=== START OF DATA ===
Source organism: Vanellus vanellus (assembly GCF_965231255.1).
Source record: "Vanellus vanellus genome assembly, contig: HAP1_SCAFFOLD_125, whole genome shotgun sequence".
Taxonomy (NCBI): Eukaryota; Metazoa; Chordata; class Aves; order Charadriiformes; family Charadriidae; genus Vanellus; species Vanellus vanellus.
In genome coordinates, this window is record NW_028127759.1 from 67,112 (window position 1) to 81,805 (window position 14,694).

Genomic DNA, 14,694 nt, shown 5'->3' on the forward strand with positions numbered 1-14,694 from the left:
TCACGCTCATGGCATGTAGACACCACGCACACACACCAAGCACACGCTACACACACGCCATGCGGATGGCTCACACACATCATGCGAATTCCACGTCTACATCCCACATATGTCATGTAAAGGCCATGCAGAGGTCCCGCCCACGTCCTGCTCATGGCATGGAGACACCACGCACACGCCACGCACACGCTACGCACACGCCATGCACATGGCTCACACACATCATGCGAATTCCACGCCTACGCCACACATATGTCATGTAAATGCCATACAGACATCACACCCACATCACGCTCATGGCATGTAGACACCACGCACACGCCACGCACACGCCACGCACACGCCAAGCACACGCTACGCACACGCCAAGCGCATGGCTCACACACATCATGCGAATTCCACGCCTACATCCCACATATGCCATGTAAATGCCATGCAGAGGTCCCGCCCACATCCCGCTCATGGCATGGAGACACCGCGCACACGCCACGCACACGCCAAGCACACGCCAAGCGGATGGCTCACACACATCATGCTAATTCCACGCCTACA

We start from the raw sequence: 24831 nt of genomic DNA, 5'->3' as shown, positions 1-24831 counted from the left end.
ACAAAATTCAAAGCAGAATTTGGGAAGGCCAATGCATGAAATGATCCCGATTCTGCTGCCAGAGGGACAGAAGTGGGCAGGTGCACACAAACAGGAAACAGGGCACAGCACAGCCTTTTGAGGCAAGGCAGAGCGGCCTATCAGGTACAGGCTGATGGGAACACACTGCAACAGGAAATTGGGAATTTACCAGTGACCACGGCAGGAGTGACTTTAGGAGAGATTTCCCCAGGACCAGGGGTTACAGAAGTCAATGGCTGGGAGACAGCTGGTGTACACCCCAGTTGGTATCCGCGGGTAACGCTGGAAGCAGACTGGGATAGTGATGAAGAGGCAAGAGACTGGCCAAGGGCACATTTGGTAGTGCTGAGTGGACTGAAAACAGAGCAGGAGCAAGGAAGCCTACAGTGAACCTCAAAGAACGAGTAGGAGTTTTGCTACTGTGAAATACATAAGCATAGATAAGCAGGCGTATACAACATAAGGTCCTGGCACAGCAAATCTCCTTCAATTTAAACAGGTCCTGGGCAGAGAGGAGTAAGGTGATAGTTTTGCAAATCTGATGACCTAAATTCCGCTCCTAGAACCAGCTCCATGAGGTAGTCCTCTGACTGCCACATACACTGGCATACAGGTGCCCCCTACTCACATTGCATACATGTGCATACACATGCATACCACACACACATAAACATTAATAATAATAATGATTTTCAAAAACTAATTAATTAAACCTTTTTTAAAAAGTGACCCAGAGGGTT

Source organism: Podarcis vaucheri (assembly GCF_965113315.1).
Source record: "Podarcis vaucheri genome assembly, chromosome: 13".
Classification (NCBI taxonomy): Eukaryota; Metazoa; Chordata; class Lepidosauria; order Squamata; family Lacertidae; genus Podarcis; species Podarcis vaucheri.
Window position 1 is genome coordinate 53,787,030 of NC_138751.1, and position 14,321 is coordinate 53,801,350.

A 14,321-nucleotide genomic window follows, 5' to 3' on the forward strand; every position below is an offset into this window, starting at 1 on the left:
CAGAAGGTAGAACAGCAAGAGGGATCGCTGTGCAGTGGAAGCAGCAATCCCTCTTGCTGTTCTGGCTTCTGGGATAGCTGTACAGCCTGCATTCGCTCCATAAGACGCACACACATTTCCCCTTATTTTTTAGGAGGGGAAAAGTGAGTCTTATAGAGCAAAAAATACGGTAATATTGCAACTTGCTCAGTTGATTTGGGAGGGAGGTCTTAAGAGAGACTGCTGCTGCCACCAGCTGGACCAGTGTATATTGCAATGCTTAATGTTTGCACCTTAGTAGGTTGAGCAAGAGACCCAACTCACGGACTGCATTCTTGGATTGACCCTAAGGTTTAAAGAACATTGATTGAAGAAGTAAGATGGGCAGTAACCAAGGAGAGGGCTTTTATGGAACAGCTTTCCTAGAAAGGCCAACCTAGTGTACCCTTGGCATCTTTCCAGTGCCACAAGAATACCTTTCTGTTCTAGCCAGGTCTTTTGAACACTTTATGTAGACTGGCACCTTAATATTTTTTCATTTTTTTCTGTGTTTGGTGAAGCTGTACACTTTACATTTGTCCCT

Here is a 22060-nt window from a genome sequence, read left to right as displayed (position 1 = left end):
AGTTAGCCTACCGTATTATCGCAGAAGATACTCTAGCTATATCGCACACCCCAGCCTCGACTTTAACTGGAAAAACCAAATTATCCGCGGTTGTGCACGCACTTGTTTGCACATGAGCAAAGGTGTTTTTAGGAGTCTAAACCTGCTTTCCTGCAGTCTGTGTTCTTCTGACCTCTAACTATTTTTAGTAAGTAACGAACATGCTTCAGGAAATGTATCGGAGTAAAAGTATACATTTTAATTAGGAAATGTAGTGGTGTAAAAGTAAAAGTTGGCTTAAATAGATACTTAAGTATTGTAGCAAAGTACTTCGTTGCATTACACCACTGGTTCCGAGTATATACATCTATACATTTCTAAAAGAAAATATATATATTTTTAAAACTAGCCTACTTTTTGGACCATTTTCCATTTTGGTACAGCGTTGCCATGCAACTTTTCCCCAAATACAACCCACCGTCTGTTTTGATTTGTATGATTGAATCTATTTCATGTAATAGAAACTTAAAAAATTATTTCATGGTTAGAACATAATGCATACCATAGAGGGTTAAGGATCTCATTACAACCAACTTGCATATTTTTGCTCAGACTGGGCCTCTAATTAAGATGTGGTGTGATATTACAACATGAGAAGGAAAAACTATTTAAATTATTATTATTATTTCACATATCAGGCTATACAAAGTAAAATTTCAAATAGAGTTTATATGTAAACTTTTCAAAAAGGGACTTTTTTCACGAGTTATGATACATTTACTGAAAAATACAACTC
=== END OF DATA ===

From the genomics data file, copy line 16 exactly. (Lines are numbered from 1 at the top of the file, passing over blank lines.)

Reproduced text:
AGTTAGCCTACCGTATTATCGCAGAAGATACTCTAGCTATATCGCACACCCCAGCCTCGACTTTAACTGGAAAAACCAAATTATCCGCGGTTGTGCACGCACTTGTTTGCACATGAGCAAAGGTGTTTTTAGGAGTCTAAACCTGCTTTCCTGCAGTCTGTGTTCTTCTGACCTCTAACTATTTTTAGTAAGTAACGAACATGCTTCAGGAAATGTATCGGAGTAAAAGTATACATTTTAATTAGGAAATGTAGTGGTGTAAAAGTAAAAGTTGGCTTAAATAGATACTTAAGTATTGTAGCAAAGTACTTCGTTGCATTACACCACTGGTTCCGAGTATATACATCTATACATTTCTAAAAGAAAATATATATATTTTTAAAACTAGCCTACTTTTTGGACCATTTTCCATTTTGGTACAGCGTTGCCATGCAACTTTTCCCCAAATACAACCCACCGTCTGTTTTGATTTGTATGATTGAATCTATTTCATGTAATAGAAACTTAAAAAATTATTTCATGGTTAGAACATAATGCATACCATAGAGGGTTAAGGATCTCATTACAACCAACTTGCATATTTTTGCTCAGACTGGGCCTCTAATTAAGATGTGGTGTGATATTACAACATGAGAAGGAAAAACTATTTAAATTATTATTATTATTTCACATATCAGGCTATACAAAGTAAAATTTCAAATAGAGTTTATATGTAAACTTTTCAAAAAGGGACTTTTTTCACGAGTTATGATACATTTACTGAAAAATACAACTC